Digital humanities research such as the Stanford Literary Lab’s ‘Emotions of London’ study powerfully shows that urban literature tends to neglect the secondary cities and the less famous portions of cities where most residents actually lead their lives (Heuser, Moretti and Steiner 2016). Combating such lacks, this project works to give the right to the city (Lefebvre 1996) to peripheral and non-metropolitan city dwellers who are less privileged in terms of politics, ethnicity and wealth. It does so by seeking and interpreting multiple text types which contribute to and contest the development of city and city-regional personality in multiple in-depth case studies. This is an urban humanities project which means while it has at its heart the study of texts read with the techniques of literary studies, it uses a wide range of techniques current in the humanities to provide interpretations and solutions relevant to the challenges faces by actual twenty-first-century cities and city regions.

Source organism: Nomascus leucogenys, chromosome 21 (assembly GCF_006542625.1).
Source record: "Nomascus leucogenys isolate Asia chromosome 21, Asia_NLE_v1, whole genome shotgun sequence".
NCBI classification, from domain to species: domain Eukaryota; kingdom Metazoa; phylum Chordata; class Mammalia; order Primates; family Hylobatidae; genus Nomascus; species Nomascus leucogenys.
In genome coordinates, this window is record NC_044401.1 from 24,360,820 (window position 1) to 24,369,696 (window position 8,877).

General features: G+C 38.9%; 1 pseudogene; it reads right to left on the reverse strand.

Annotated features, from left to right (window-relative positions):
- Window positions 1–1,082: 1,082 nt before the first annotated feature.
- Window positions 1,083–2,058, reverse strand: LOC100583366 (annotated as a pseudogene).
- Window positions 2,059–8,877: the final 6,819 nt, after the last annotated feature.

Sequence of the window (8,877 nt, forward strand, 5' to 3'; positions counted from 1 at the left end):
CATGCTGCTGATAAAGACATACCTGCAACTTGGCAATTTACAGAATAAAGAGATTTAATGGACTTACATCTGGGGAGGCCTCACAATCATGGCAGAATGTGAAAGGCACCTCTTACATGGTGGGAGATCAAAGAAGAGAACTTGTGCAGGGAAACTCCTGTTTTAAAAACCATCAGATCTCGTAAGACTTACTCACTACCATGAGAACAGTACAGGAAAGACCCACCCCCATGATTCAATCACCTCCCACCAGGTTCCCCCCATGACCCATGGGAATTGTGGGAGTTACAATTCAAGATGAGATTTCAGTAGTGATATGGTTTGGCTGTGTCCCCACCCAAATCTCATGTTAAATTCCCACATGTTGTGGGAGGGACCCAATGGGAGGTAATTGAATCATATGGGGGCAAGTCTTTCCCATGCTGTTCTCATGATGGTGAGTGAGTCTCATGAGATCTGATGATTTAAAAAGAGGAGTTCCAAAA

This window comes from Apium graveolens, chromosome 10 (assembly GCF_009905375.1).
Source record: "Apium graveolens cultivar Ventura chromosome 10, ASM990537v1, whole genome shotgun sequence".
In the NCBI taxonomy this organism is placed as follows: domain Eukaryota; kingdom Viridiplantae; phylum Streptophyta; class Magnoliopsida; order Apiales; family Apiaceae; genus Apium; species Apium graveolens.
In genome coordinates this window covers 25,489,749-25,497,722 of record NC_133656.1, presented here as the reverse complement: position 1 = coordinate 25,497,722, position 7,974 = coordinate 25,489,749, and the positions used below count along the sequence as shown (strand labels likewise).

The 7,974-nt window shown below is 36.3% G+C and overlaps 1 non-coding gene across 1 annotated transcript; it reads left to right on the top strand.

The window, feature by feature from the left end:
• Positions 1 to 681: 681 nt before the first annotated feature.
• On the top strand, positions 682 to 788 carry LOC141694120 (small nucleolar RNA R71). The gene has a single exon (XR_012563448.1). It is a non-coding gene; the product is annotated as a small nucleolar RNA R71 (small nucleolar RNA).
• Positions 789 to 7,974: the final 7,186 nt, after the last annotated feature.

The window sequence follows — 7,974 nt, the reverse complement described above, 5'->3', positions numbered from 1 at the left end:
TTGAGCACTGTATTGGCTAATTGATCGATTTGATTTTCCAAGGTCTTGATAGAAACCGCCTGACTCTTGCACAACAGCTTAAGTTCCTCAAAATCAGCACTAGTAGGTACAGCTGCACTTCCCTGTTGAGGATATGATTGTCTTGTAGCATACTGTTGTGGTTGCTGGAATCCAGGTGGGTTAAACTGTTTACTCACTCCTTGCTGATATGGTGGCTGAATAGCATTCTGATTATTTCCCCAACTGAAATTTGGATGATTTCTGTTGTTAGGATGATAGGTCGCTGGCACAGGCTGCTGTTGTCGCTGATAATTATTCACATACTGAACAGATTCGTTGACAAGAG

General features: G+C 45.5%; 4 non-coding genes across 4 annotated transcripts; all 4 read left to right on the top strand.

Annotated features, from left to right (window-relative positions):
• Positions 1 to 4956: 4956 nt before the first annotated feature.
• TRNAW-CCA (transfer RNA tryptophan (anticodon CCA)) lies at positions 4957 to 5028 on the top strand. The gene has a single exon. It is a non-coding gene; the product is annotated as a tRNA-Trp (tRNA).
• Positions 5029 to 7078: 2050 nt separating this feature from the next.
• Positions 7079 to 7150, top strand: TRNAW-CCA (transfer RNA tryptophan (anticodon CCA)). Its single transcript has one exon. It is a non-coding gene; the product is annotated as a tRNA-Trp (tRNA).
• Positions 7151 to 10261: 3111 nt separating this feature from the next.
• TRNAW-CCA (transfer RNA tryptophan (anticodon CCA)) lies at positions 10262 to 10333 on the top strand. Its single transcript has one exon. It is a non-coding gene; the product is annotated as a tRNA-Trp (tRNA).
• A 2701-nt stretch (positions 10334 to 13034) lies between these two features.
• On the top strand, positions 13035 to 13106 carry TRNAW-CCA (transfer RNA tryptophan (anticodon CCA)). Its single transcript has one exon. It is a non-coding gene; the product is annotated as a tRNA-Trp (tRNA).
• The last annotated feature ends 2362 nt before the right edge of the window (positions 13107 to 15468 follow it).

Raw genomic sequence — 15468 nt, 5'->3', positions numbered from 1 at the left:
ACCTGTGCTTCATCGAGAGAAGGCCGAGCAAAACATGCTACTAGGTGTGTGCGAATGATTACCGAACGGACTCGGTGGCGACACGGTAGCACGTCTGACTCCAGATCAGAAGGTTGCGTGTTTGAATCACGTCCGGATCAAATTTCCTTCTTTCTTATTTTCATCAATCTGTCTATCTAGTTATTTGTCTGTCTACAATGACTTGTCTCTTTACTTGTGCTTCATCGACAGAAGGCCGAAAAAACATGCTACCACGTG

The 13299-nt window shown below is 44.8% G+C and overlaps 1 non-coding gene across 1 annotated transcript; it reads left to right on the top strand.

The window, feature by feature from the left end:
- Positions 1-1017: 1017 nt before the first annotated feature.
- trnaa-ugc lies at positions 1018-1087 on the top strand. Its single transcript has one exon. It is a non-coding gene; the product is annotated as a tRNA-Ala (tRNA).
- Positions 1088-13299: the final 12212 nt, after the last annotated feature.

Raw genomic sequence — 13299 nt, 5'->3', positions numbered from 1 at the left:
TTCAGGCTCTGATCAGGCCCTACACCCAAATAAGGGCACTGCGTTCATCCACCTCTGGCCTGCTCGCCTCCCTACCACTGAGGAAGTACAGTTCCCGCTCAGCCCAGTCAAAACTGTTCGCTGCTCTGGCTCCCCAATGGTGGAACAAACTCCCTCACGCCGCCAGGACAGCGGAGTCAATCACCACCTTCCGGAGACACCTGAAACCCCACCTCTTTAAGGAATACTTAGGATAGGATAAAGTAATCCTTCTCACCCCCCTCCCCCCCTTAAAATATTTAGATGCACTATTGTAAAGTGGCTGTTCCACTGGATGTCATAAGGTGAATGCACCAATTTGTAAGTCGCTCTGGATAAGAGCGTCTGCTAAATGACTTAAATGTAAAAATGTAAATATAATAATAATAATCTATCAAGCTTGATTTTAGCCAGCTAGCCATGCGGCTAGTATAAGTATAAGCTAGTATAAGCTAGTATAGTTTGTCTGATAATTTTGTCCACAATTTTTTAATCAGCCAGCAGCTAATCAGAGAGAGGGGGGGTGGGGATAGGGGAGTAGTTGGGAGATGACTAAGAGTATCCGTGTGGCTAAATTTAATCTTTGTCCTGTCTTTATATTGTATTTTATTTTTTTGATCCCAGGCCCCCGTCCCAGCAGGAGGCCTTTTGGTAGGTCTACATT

The activity of the project is comparative interdisciplinary urban humanities work on seven post-industrial and port cities in the UK and the USA. Key words include: city personality; literary urban studies; mediation; public housing; rivers, special-function cities; port cities; urban region; planning texts. Work on this strand would begin in 2019–20 then be the main focus of research for 2020-23. The outcome will be several articles in highly-ranked journals and a monograph.
|Short title||Fragile Cities|
|Effective start/end date||01/08/20 → 31/03/22|
In 2015, UN member states agreed to 17 global Sustainable Development Goals (SDGs) to end poverty, protect the planet and ensure prosperity for all. This project contributes towards the following SDG(s):